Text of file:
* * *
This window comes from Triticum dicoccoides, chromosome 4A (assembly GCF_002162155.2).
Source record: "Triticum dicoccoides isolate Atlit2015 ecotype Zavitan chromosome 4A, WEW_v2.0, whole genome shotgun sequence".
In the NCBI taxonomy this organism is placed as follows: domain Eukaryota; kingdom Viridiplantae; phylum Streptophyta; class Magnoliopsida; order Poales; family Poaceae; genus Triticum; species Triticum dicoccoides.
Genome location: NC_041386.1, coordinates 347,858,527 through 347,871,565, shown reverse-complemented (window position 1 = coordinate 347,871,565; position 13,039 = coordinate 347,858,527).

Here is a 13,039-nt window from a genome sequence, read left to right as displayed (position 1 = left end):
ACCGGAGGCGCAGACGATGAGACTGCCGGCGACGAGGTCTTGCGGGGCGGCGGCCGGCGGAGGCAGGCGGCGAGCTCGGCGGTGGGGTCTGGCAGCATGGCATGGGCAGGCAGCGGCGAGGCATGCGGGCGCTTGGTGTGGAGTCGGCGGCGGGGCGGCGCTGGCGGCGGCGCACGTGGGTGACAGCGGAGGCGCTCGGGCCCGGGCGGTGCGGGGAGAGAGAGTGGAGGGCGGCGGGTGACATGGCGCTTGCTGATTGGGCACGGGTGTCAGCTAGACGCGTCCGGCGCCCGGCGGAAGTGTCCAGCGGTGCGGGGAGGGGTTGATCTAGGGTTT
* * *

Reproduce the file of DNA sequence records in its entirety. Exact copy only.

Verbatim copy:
This window comes from Triticum dicoccoides, chromosome 4A (assembly GCF_002162155.2).
Source record: "Triticum dicoccoides isolate Atlit2015 ecotype Zavitan chromosome 4A, WEW_v2.0, whole genome shotgun sequence".
In the NCBI taxonomy this organism is placed as follows: domain Eukaryota; kingdom Viridiplantae; phylum Streptophyta; class Magnoliopsida; order Poales; family Poaceae; genus Triticum; species Triticum dicoccoides.
Genome location: NC_041386.1, coordinates 347,858,527 through 347,871,565, shown reverse-complemented (window position 1 = coordinate 347,871,565; position 13,039 = coordinate 347,858,527).

Here is a 13,039-nt window from a genome sequence, read left to right as displayed (position 1 = left end):
ACCGGAGGCGCAGACGATGAGACTGCCGGCGACGAGGTCTTGCGGGGCGGCGGCCGGCGGAGGCAGGCGGCGAGCTCGGCGGTGGGGTCTGGCAGCATGGCATGGGCAGGCAGCGGCGAGGCATGCGGGCGCTTGGTGTGGAGTCGGCGGCGGGGCGGCGCTGGCGGCGGCGCACGTGGGTGACAGCGGAGGCGCTCGGGCCCGGGCGGTGCGGGGAGAGAGAGTGGAGGGCGGCGGGTGACATGGCGCTTGCTGATTGGGCACGGGTGTCAGCTAGACGCGTCCGGCGCCCGGCGGAAGTGTCCAGCGGTGCGGGGAGGGGTTGATCTAGGGTTT